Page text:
Combined with other source genres, wills and inventories provide essential information on the social and economic relationships of people in the late Middle Ages and thus allow deep insights into medieval credit behaviour. People from all social strata were to be found both as debtors and creditors in the credit networks – credit was omnipresent. This is demonstrated not least by the three papers in the section “Inventories and Last Wills as Sources for Credit Activities and Credit Networks in Late Medieval London and German Hanseatic and Lower Rhine Cities” at this year's IMC Leeds.
This interdisciplinary conference focused on the development of credit markets to mobilize large amounts of capital in the medieval and early modern period. It combined both economic and historical research for investigating premodern credit practices. The proceedings of the conference will be published by HeiBooks in 2021.
The program of the conference can be found here.
A conference report is published at h-soz-u-kult.
The workshop in London was dedicated to one aspect of the ongoing project, namely the materiality of debt. A particular focus was on the materiality of sources and their handling for the study of credit and debt relations; the contributions dealt with diverse aspects of credit history.
The keynote speech “Village Credit in England, 13th-15th centuries” was given by Chris Briggs (Cambridge) and demonstrated the problem of the transmission of medieval small credits using the example of the Manor Court Rolls in England. Briggs' presentation showed that despite the difficult source situation for rural areas and the few surviving sources, the Manor Court Rolls, the research of rural small-scale credits is possible. The results impressively showed how strongly rural areas were already penetrated by the credit principle in the Middle Ages.
The lecture by Stephan Köhler (Mannheim) “New Sources for Old Stories – The Materiality of Borrowing and Lending Money in Tyrol during the 13th and 14th Centuries” dealt with the question of the significance of research on premodern credit practices for discourses on economic history. Using the credit economy in medieval Tyrol as an example, it was shown how different sources on the credit economy (notarial imbreviations, rait books, court records, pawnbrokers' notes of sale) document different aspects of pre-modern economic activity and thus demonstrate the versatility of medieval credit markets.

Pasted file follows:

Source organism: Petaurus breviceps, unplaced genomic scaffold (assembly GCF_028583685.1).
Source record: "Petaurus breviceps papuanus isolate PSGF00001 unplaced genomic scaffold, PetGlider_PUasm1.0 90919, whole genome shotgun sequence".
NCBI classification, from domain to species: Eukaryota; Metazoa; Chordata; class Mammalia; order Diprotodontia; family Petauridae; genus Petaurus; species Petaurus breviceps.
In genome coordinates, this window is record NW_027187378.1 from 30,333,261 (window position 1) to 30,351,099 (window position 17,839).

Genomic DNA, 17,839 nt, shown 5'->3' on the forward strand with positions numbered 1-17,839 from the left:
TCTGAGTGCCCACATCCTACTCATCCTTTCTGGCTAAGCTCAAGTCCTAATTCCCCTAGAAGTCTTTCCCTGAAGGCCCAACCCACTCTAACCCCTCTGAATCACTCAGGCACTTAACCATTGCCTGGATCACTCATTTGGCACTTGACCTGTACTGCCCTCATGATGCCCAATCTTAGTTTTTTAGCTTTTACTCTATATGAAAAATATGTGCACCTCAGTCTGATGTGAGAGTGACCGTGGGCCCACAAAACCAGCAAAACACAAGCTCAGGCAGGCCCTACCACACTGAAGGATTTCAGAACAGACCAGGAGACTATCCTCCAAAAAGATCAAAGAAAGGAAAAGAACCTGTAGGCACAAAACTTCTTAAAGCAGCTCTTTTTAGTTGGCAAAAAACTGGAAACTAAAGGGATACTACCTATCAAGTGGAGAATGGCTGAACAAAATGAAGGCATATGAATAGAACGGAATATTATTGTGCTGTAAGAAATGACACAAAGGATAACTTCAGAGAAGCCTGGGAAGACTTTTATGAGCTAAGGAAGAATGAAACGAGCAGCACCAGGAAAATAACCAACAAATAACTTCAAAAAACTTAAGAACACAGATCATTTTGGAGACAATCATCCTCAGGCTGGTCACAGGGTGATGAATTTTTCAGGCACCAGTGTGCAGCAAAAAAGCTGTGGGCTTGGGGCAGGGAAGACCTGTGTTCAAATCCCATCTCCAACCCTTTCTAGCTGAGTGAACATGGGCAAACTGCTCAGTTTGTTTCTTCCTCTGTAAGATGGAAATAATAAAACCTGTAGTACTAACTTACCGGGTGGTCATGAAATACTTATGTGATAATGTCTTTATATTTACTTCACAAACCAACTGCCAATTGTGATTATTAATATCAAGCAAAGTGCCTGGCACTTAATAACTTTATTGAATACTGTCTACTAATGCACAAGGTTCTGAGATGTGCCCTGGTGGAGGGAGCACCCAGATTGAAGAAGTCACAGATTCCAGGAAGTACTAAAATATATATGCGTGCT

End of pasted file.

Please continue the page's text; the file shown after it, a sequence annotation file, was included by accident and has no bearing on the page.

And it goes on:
Markus Schniggendiller (Mannheim) presented the first results of his research project “Credit Networks and financial Involvement of the Clerics of St Paul`s Cathedral” , which is based on research on the economic activities of the clergy of St Paul`s Cathedral in the late Middle Ages. It is precisely that these extensive credit transactions of the canons of the metropolis of London have not been systematically investigated so far. The results promise to provide exciting insights into the interconnectedness of credit relationships between cathedral clergy and city dwellers.
The last two lectures dealt with cities in north-west Germany. Jan Siegemund (Dresden) presented in his paper “Different Kinds of Credit in Late Medieval City Accounts: The Example of Bocholt (1407-1420)” how city account books were used as instruments for credit relations. Based on the genre of the account books, Siegemund was able to find credit relationships that had not otherwise been handed down, thus revealing valuable insights into urban credit relationships.
The last contribution by Monika Gussone (Mannheim) entitled “City Accounts and complementary Records as Sources for small Credits granted and received in late medieval Wesel and Kalkar” took up the topic of the urban credit economy. Using the examples of Wesel and Kalkar, the speaker was able to show that researching credit practices beyond the city limits is a worthwhile endeavour and that only the consideration of reciprocal relationships between different cities allows for a complete picture.
All the lectures showed, based on their respective case studies, that credit transactions took place on several levels. However, in order to grasp this complexity of credit markets, a special consideration of the materiality of the sources is necessary – including the consideration of those written materials that we would not primarily associate with credit transactions today. The conference was concluded by a workshop at the National Archives in Kew on sources on credit and debt relationships in medieval England.